Advice on when to overseed a newly seeded lawn

Discussion in 'Turf Renovation' started by ChiTownAmateur, May 6, 2010.

  1. ChiTownAmateur

    ChiTownAmateur LawnSite Senior Member
    Messages: 386

    In my front yard I seeded a completely fresh seedbed and planted 100% Supranova Supina grass due to a lot of shade.

    In the backyard, I have two areas, one maybe 5x20, the other about 5x5 that I tilled up and seeded with Legacy Fescue Mix (chewings, red creep, hard)

    Both have come up very nicely. I understand from my research that the supina grass is extremely aggressive, while the red fescue will slowly expand.

    Could a few of the pros please provide some general guidelines for how much expansion can be expected by the bluegrass and the fescue? How big of a bare spot is big enough that is warrants overseeding?

    In both cases I do not think they require a general overseeding, if anything they need some patching.

    Let it grow and expand vs overseed...expertise is welcome.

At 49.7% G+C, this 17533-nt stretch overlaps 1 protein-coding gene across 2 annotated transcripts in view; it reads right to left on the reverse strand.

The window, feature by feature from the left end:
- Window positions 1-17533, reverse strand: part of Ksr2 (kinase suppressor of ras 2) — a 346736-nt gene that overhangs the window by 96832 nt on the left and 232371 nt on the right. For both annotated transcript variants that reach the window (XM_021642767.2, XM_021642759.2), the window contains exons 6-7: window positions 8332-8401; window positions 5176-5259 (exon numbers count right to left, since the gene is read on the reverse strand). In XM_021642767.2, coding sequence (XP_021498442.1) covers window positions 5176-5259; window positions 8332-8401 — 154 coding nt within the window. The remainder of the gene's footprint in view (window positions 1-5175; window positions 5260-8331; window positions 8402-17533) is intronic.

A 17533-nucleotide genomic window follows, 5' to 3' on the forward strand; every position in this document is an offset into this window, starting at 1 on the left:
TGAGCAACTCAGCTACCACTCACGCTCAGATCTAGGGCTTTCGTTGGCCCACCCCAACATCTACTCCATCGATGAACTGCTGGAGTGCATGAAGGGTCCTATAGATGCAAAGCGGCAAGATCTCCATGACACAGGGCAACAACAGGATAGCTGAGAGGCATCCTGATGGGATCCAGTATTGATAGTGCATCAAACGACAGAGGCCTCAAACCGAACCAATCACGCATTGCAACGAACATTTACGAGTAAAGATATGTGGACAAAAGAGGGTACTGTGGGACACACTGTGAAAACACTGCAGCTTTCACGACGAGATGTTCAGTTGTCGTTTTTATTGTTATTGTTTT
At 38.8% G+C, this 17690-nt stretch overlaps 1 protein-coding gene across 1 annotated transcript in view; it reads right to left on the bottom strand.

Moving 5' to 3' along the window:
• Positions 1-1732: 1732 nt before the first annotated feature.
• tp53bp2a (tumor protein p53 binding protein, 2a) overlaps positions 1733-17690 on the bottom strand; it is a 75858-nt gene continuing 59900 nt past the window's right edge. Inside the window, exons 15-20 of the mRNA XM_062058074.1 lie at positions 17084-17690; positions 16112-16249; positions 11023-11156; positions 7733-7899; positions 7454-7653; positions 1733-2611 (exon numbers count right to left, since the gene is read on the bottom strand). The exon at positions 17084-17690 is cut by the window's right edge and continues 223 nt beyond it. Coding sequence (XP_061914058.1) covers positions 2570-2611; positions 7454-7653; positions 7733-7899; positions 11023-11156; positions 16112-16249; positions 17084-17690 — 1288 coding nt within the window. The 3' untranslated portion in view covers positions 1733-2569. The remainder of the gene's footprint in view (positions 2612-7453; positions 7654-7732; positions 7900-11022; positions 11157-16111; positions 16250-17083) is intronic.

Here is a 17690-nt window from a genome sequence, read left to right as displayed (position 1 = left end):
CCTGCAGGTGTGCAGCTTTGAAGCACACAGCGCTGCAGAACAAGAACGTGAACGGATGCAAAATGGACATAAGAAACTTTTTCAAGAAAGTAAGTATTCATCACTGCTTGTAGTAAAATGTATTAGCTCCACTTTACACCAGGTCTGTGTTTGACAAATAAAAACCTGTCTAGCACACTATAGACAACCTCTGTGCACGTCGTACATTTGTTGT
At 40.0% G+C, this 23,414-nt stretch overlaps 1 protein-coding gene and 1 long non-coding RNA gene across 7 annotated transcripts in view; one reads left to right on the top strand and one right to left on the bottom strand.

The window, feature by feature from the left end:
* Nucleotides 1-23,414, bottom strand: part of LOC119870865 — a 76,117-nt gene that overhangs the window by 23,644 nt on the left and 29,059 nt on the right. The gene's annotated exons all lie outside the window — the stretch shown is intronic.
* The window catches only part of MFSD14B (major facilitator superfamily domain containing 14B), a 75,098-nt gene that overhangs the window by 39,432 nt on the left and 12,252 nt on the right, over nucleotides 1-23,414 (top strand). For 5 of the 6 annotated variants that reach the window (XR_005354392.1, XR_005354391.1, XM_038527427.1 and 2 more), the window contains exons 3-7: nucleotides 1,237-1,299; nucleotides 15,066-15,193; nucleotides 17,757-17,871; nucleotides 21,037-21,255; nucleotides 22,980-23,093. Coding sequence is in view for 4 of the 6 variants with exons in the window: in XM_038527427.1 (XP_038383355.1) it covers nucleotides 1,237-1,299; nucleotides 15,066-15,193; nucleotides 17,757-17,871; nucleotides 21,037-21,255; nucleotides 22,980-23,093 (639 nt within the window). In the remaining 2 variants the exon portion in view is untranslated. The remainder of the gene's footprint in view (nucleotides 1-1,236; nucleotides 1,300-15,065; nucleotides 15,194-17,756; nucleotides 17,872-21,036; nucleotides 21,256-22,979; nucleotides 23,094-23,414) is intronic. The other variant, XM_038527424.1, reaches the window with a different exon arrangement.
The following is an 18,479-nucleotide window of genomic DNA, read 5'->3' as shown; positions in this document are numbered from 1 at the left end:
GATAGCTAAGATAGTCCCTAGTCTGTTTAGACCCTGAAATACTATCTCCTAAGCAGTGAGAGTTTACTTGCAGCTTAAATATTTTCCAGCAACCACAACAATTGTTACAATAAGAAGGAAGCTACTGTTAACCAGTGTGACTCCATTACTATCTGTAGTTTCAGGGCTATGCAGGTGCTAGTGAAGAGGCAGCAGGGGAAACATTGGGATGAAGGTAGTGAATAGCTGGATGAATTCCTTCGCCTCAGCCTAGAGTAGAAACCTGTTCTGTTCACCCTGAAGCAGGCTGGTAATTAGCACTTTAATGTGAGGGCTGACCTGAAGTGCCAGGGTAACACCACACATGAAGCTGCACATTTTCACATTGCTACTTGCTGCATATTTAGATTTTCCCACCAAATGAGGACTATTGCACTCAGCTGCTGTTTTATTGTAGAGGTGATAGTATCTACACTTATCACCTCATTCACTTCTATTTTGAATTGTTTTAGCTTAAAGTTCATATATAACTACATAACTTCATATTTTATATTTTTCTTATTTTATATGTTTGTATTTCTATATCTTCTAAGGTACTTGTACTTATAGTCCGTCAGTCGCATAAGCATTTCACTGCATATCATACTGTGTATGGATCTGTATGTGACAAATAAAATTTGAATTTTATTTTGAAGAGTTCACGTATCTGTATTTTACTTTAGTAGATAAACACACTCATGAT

I would be happy to post some pictures if that would help. I wasn't sure if there is a genereal rule i.e. softball size spot too small, basketball, etc.??

    I am in Chicago and have probably 5-6 weeks left before really hot weather.
    Last edited: May 6, 2010
  2. bigslick7878

    bigslick7878 LawnSite Senior Member
    Messages: 809

    You need to seed twice if you started from scratch.

    Weeds could fill in those areas not grass if you don't hit it again.

    You should not be able to see ANY dirt then you are good.
  3. ChiTownAmateur

    ChiTownAmateur LawnSite Senior Member
    Messages: 386

    bigslick thank you for the response, i am fine with hitting it one more time

    there are a lot of tender seedlings down there, and it hasn't quite reached a height for a mowing yet.